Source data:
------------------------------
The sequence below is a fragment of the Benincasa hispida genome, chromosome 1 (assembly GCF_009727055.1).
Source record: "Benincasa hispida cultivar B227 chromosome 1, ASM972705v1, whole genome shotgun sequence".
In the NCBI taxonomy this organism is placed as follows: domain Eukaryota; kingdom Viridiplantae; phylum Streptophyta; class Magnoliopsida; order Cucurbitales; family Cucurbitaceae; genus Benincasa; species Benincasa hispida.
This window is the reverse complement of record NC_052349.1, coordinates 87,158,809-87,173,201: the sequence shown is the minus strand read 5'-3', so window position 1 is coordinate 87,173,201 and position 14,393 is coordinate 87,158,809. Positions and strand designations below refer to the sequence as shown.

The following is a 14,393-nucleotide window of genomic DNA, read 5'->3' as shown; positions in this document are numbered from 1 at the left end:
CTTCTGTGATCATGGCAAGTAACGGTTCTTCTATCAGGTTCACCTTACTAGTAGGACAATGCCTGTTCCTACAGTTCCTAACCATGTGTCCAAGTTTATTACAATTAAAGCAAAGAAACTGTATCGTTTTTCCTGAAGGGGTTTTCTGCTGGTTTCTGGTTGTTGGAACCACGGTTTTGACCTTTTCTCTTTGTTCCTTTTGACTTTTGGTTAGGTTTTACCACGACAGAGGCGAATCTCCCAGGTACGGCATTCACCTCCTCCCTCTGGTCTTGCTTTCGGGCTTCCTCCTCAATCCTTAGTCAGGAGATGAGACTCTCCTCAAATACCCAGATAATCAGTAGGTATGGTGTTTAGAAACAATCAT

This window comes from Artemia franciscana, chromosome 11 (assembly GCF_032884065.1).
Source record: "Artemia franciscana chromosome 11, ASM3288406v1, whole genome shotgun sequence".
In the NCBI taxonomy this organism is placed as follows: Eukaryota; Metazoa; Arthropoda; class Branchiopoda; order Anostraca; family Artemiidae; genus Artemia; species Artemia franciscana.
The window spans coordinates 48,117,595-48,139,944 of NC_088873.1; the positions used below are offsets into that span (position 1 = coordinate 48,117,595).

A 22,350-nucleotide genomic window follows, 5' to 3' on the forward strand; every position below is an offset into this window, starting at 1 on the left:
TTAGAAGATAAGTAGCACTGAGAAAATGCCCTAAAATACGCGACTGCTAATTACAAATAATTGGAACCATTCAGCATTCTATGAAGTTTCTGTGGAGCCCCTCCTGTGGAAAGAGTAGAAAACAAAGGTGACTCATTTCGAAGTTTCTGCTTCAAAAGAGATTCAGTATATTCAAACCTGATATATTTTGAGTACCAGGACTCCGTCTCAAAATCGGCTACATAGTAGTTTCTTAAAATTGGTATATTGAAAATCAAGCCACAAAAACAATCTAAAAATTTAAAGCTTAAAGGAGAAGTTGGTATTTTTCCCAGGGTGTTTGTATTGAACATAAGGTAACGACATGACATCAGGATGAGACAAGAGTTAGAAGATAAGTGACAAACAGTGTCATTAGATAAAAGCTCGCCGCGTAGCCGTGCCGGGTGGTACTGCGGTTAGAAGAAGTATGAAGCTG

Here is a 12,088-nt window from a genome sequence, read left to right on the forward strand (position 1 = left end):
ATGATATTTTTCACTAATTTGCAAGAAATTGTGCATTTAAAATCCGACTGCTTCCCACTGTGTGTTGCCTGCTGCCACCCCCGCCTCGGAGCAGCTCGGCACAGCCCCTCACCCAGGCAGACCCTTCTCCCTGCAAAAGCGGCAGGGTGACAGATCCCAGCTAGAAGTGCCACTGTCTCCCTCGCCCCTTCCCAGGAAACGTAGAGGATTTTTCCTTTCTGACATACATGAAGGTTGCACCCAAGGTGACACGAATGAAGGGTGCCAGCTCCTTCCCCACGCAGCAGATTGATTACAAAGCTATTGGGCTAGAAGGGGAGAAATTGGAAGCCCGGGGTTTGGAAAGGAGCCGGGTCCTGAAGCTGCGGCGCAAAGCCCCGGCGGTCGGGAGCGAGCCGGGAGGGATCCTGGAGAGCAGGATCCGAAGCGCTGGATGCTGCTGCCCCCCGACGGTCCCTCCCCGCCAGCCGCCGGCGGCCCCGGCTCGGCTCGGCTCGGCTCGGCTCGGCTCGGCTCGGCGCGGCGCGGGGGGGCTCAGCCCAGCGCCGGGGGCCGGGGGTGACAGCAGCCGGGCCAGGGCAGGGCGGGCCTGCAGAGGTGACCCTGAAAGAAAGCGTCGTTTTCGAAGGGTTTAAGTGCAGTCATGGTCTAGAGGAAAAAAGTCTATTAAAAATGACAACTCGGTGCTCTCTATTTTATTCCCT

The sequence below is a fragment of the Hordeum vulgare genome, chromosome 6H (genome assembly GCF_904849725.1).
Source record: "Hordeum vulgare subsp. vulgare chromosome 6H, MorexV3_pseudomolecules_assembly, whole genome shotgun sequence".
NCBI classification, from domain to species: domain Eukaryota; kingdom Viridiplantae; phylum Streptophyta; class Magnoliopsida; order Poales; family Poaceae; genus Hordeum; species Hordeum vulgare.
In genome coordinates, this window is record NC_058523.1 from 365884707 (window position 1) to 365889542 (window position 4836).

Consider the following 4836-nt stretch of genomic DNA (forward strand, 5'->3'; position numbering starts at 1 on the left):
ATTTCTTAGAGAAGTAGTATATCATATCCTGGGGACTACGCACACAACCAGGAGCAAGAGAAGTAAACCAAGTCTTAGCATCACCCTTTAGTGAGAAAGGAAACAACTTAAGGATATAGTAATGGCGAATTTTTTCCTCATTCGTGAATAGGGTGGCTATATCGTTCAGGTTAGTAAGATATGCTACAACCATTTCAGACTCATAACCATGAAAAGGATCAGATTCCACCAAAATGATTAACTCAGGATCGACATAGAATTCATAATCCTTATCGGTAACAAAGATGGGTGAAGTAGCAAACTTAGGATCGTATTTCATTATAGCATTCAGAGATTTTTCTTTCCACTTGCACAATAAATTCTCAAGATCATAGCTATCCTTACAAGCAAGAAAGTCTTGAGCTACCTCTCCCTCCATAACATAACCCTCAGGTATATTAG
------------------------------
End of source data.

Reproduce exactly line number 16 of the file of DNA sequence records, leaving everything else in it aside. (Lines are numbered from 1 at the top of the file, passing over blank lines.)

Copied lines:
Source record: "Hordeum vulgare subsp. vulgare chromosome 6H, MorexV3_pseudomolecules_assembly, whole genome shotgun sequence".